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Kerry Leigh

Kerry is one of our most experienced and sought-after consultants and facilitators. She also works regularly in comedy clubs as a compere and is also a writer and actress.

Keeping it real and creating connections during a pandemic


It’s easy to think that a global pandemic has made connections harder to make or maintain, that we’re further apart from people than ever before. But Kerry Leigh argues otherwise, and says that this pandemic has given us a chance to connect to people in ways we’d never have done before.

Learning from a pandemic

My friends and my kids take the piss out of me for my eternal, unshaking optimism, my love of trees and rainbows and my sometimes irritating over-enthusiasm.

I’m not sorry. It’s what I do.

Has my sparkle dwindled over the last year or so? Nope. But I have had to put more conscious effort in and, of course, I’ve had bad moments, tough days, difficult weeks.

What I’ve learned, though, is that warmth and energy can transmit over a Zoom call. We can still make people laugh, smile and think differently over the internet. Authenticity is key. And in some ways, the disconnect has actually helped with this.

We’ve seen into colleagues and customers’ lives in ways we wouldn’t have done pre-pandemic. We’ve seen them in their homes. We’ve met their children and pets. We’ve really ‘seen’ each other.

I’ve also seen things I can’t unsee too. Like one customer’s partner sneaking past in the background in his boxers, doing the ‘stealth walk’ in the hope that he wouldn’t be seen.

Better connections

But, boxer shorts aside, the pandemic has actually helped us to connect better too. If you’re reading this and screaming silently at me in despair, hear me out.

Yes, we thrive on face-to-face interaction. As our CEO, Stephanie Davies, said in her March blog ‘home workers will be glad to get out of the house’ and go to the office. But how many of us took that for granted before?

We’ve got to know each other better over the last 12 months. We’ve connected with colleagues we wouldn’t have done otherwise, as they didn’t share the same geographical location. We’ve discovered what’s possible and what matters: connection. I may be turning into Brene Brown, but that’s okay, I like her.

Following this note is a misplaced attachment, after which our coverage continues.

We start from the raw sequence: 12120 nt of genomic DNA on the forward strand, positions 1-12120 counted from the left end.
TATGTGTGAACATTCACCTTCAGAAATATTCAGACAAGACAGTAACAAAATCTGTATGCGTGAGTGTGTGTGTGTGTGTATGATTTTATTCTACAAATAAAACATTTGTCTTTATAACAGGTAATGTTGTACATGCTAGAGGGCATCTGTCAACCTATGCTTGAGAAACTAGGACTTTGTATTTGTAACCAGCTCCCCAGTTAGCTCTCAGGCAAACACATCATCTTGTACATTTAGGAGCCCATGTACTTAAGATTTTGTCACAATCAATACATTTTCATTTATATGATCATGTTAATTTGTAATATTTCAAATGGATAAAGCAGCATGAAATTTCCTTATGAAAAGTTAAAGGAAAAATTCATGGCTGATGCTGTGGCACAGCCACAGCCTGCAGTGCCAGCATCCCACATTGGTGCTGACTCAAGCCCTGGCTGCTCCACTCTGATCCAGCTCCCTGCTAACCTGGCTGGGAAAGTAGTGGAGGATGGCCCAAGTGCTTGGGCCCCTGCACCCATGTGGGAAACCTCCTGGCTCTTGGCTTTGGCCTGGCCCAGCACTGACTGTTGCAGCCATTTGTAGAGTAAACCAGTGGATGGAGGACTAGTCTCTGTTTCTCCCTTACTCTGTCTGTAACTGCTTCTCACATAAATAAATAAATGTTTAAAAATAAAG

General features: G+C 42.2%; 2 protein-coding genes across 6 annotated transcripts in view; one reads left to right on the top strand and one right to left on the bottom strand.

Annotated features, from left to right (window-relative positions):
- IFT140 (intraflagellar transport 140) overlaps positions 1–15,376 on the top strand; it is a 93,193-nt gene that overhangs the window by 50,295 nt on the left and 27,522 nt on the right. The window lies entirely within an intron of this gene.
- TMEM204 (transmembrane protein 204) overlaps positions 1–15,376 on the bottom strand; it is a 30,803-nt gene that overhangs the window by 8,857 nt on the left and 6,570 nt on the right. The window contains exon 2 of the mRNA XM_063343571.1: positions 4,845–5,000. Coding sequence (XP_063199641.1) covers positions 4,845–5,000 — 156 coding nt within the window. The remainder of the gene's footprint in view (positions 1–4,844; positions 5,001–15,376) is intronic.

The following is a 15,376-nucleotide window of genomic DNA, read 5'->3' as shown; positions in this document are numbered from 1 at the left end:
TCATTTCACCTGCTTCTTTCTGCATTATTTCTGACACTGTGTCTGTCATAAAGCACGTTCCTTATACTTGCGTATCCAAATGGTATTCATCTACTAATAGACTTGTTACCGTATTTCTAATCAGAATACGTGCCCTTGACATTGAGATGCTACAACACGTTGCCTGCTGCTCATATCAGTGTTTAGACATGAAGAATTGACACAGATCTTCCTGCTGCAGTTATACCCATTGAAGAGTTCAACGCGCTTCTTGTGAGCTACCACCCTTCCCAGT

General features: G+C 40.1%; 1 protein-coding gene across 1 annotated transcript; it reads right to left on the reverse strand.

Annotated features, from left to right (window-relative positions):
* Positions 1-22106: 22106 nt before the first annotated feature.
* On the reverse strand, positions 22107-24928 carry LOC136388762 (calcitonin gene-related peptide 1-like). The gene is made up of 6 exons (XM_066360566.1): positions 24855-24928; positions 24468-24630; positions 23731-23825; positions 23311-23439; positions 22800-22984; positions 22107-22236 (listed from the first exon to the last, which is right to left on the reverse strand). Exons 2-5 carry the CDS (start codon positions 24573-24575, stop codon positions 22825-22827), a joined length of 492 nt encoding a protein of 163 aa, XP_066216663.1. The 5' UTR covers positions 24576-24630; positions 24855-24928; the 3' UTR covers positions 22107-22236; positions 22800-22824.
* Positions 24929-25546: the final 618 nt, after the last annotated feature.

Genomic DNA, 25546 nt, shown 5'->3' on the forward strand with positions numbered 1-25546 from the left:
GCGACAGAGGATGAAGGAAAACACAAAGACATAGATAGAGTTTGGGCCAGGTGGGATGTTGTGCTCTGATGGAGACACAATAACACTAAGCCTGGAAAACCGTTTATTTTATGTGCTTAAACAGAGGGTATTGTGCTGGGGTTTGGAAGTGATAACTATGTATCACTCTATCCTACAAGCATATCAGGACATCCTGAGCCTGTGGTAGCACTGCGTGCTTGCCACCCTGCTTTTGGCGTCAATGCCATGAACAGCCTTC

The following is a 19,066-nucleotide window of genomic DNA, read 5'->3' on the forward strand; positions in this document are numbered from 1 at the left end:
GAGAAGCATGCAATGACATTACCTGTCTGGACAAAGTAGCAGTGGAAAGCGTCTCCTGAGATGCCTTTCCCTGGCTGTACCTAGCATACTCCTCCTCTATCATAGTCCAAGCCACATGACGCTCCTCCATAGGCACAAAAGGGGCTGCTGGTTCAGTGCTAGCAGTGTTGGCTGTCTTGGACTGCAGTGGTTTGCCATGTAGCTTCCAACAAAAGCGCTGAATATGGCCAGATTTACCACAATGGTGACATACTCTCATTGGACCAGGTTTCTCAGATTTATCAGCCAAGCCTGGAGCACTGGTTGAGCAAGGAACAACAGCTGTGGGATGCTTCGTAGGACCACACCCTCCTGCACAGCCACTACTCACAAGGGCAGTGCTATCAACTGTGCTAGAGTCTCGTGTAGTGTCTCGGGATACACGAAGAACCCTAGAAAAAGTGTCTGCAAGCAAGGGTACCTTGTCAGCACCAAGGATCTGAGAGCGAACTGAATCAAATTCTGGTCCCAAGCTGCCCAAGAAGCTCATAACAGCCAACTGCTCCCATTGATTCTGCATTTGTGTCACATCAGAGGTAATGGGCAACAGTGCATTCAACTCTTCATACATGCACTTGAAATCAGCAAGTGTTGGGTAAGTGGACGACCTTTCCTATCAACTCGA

Actually, like most women in their mid-40s, I’m turning into my mother. Fortunately, I like her too. A friend once commented after meeting my mum: ‘Wow, you’re nothing like her – she’s so glamorous’. Ouch.

They were right though. My mum always looks ‘on-point’, whereas I’ve perfected the ‘wash and go’ look. But I’ve modelled some of my behaviours on hers. She keeps it real. She can be over-enthusiastic in her likes (and dislikes). We don’t do poker faces and we’re both crap at lying. She lives overseas so, just like many other families, the pandemic has kept us physically apart. We don’t know yet when we’ll see each other in person, and that is hard.

We continue to make the most of Skype, Whatsapp, online deliveries and the post office, and practise gratefulness for the connection we do have.

Communication and connection

So, it seems that this bizarre dystopia we seem to have landed in has actually helped us to connect and learn how to connect best, according to the circumstances. We’ve broadened our horizons too. Consider the opportunities created for people who have to work from home some or all of the time because of disabilities or caring commitments.

If you’re starting to work regularly back in the office and beginning to arrange customer meetings face-to-face, my bet is you’ll use your time more wisely now, and communicate genuinely. When you ask someone how they are in person or online, you’ll genuinely mean it and listen to their answer before you get stuck into business.

Because people are business. So let’s take what we’ve learned as we move forwards and keep those connections at the heart of our communication - it’ll keep things far more real if we do.



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